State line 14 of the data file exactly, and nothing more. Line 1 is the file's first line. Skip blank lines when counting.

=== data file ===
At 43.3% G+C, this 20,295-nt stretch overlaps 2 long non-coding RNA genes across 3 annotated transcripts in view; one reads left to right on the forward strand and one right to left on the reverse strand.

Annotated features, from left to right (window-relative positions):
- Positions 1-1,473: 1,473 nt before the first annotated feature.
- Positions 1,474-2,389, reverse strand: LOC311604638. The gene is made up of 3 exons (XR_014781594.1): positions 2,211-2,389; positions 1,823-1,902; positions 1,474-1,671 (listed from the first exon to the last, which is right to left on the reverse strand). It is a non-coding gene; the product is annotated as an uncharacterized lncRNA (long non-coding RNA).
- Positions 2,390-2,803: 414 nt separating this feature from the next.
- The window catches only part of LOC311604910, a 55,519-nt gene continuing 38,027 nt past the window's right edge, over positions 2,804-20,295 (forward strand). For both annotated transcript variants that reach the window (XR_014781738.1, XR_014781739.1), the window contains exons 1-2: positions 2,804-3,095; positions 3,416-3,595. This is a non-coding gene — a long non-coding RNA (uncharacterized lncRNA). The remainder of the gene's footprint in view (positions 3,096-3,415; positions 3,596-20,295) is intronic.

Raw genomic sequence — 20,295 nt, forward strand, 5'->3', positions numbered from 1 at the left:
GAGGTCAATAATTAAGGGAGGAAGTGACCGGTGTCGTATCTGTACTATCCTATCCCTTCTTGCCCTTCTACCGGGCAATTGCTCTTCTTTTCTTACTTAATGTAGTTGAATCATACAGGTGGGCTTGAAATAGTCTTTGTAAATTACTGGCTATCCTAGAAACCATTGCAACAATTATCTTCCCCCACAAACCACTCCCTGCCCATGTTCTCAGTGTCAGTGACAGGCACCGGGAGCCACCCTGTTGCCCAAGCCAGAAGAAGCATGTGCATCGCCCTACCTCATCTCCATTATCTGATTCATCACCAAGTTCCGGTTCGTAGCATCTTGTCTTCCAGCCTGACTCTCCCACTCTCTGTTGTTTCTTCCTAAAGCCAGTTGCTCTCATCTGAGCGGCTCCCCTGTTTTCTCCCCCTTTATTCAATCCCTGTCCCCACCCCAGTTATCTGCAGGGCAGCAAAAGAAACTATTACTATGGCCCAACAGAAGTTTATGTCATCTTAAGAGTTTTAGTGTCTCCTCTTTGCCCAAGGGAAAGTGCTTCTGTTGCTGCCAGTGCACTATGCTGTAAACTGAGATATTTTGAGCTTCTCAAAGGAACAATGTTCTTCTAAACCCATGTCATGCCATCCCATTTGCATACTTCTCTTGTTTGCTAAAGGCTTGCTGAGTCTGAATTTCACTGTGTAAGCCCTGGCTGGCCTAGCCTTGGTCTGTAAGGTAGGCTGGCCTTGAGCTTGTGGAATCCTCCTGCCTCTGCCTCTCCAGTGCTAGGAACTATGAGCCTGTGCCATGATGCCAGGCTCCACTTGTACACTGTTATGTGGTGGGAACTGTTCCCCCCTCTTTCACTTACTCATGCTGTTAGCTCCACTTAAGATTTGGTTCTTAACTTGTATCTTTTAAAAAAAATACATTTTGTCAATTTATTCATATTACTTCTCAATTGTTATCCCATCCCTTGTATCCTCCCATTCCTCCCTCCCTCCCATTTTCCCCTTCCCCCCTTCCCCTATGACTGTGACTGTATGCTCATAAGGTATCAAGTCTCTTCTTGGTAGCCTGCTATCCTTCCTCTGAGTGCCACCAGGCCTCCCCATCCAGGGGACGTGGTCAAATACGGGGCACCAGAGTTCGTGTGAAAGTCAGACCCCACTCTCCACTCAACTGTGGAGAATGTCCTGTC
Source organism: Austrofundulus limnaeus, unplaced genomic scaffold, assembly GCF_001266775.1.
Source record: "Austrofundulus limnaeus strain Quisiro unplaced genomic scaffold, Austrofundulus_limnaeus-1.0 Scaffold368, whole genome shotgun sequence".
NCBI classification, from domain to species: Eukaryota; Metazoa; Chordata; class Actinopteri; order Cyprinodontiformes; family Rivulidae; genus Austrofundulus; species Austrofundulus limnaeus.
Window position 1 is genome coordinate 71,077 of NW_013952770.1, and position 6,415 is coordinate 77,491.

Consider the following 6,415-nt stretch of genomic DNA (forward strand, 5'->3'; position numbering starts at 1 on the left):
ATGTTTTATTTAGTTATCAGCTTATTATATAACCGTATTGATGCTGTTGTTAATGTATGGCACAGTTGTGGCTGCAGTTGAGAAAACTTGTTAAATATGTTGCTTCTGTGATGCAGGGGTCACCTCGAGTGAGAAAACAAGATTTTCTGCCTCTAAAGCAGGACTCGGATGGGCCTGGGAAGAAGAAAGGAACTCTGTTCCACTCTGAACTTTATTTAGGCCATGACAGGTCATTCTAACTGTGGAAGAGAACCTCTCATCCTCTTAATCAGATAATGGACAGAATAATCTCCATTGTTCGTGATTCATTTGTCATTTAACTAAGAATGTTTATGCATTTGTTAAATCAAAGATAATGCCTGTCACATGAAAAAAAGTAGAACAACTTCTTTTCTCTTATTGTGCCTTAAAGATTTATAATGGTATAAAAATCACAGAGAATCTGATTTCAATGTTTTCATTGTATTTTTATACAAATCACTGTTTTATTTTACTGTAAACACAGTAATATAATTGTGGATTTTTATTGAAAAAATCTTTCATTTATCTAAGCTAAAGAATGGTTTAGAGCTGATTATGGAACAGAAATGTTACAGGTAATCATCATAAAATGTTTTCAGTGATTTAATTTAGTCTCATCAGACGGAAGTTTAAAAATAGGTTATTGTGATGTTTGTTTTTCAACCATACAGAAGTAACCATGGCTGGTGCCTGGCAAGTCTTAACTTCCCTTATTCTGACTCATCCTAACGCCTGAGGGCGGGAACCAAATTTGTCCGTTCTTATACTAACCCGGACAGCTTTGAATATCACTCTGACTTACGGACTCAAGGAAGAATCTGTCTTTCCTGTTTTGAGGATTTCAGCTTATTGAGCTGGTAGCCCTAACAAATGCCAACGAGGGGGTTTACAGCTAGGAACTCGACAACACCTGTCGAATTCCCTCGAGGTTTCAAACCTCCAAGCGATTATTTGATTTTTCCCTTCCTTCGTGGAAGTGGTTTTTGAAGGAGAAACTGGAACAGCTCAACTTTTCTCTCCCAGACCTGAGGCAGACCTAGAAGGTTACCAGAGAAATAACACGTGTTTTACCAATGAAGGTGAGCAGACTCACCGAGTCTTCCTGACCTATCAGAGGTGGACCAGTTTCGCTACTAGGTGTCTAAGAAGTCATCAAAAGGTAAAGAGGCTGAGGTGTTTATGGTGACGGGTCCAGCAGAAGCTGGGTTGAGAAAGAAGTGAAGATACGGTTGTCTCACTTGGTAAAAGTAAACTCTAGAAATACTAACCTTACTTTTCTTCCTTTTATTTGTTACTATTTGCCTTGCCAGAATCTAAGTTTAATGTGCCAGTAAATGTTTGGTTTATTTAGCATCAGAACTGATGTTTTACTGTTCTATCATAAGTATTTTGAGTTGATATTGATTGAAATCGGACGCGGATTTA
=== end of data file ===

ATGTTTTATTTAGTTATCAGCTTATTATATAACCGTATTGATGCTGTTGTTAATGTATGGCACAGTTGTGGCTGCAGTTGAGAAAACTTGTTAAATATGTTGCTTCTGTGATGCAGGGGTCACCTCGAGTGAGAAAACAAGATTTTCTGCCTCTAAAGCAGGACTCGGATGGGCCTGGGAAGAAGAAAGGAACTCTGTTCCACTCTGAACTTTATTTAGGCCATGACAGGTCATTCTAACTGTGGAAGAGAACCTCTCATCCTCTTAATCAGATAATGGACAGAATAATCTCCATTGTTCGTGATTCATTTGTCATTTAACTAAGAATGTTTATGCATTTGTTAAATCAAAGATAATGCCTGTCACATGAAAAAAAGTAGAACAACTTCTTTTCTCTTATTGTGCCTTAAAGATTTATAATGGTATAAAAATCACAGAGAATCTGATTTCAATGTTTTCATTGTATTTTTATACAAATCACTGTTTTATTTTACTGTAAACACAGTAATATAATTGTGGATTTTTATTGAAAAAATCTTTCATTTATCTAAGCTAAAGAATGGTTTAGAGCTGATTATGGAACAGAAATGTTACAGGTAATCATCATAAAATGTTTTCAGTGATTTAATTTAGTCTCATCAGACGGAAGTTTAAAAATAGGTTATTGTGATGTTTGTTTTTCAACCATACAGAAGTAACCATGGCTGGTGCCTGGCAAGTCTTAACTTCCCTTATTCTGACTCATCCTAACGCCTGAGGGCGGGAACCAAATTTGTCCGTTCTTATACTAACCCGGACAGCTTTGAATATCACTCTGACTTACGGACTCAAGGAAGAATCTGTCTTTCCTGTTTTGAGGATTTCAGCTTATTGAGCTGGTAGCCCTAACAAATGCCAACGAGGGGGTTTACAGCTAGGAACTCGACAACACCTGTCGAATTCCCTCGAGGTTTCAAACCTCCAAGCGATTATTTGATTTTTCCCTTCCTTCGTGGAAGTGGTTTTTGAAGGAGAAACTGGAACAGCTCAACTTTTCTCTCCCAGACCTGAGGCAGACCTAGAAGGTTACCAGAGAAATAACACGTGTTTTACCAATGAAGGTGAGCAGACTCACCGAGTCTTCCTGACCTATCAGAGGTGGACCAGTTTCGCTACTAGGTGTCTAAGAAGTCATCAAAAGGTAAAGAGGCTGAGGTGTTTATGGTGACGGGTCCAGCAGAAGCTGGGTTGAGAAAGAAGTGAAGATACGGTTGTCTCACTTGGTAAAAGTAAACTCTAGAAATACTAACCTTACTTTTCTTCCTTTTATTTGTTACTATTTGCCTTGCCAGAATCTAAGTTTAATGTGCCAGTAAATGTTTGGTTTATTTAGCATCAGAACTGATGTTTTACTGTTCTATCATAAGTATTTTGAGTTGATATTGATTGAAATCGGACGCGGATTTA